Publication Date

Spring 2020

Advisor(s) - Committee Chair

Alexander Olson, Tamara Van Dyken, Dorothea Browder, and Jeffrey Miner

Degree Program

Department of History

Degree Type

Master of Arts


Yone Noguchi’s novels, The American Diary of a Japanese Girl and The American Letters of a Japanese Parlor-Maid, both published with the first decade of the twentieth century, have been the subject of study for scholars in the humanities for the past few decades. The research examines both novels in historical context and against his personal communications and his subsequently published works, understanding Noguchi not just as a Japanese immigrant but also a member of an American literary community. I compare the larger structing of the Diary to the works of his literary peers and mentors and demonstrate that understanding Noguchi’s novels as published within the spirit of American humor reinforces their reading as serious cultural criticism. This paper also examines Noguchi’s larger intentions for the Diary, not only to criticize Orientalist misconceptions that he observed, but to replace these ideas them with a model Japanese woman that reflected his modern views and captivated American audiences with her charm and wit. The investigation demonstrates an understanding of Noguchi’s novels as an expression femininity in association with the sexual and romantic notions that he expressed within the text by considering conceptions of gender and sexuality within the period.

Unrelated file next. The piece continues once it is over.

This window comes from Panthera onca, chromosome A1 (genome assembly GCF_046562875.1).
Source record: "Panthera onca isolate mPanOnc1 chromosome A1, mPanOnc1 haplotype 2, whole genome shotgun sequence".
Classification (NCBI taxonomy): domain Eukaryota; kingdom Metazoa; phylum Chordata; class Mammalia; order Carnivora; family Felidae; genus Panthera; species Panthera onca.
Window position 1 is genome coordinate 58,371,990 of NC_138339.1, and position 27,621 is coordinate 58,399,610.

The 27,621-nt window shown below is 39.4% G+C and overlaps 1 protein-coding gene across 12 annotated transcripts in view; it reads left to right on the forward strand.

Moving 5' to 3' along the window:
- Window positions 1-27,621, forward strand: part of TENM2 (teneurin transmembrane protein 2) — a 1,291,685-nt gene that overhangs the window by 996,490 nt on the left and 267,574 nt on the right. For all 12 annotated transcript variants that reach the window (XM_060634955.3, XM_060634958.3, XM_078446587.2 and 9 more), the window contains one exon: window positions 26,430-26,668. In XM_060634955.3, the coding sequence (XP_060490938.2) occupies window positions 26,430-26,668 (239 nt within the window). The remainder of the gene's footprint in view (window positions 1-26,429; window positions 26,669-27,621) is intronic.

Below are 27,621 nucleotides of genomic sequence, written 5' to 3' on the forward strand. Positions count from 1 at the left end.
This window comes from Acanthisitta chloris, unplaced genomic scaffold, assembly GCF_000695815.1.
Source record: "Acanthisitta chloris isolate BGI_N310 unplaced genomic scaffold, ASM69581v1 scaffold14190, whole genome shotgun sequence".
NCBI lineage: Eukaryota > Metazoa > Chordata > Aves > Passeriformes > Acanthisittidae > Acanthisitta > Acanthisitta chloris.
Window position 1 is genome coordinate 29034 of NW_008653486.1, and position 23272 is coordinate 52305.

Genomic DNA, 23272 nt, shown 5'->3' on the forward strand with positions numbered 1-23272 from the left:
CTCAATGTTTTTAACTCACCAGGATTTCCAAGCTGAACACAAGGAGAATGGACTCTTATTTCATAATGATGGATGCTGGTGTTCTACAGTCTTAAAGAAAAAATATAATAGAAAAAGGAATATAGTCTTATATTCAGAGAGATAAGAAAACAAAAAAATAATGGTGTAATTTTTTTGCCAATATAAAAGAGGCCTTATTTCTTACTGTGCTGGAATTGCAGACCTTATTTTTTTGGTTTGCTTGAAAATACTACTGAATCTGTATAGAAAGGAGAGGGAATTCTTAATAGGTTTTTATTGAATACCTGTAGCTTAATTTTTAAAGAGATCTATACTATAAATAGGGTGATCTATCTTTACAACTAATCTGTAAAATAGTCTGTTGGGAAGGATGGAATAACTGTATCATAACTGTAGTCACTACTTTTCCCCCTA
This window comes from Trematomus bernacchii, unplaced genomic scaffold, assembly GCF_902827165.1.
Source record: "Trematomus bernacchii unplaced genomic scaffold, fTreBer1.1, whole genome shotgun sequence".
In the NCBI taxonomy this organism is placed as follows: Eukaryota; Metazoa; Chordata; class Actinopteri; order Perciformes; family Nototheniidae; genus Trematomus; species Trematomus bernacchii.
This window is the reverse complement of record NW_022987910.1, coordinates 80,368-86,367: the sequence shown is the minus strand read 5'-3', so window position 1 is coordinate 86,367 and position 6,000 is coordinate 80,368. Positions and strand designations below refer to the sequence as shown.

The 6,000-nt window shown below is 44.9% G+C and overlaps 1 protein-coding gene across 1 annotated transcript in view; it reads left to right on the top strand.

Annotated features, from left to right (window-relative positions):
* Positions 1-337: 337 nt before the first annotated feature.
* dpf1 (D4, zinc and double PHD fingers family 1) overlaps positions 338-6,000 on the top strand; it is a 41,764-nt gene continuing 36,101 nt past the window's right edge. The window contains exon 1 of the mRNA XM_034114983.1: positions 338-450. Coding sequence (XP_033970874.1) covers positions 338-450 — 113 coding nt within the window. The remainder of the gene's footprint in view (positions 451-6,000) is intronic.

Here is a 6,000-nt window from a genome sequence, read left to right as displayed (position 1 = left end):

American Studies | Asian American Studies | History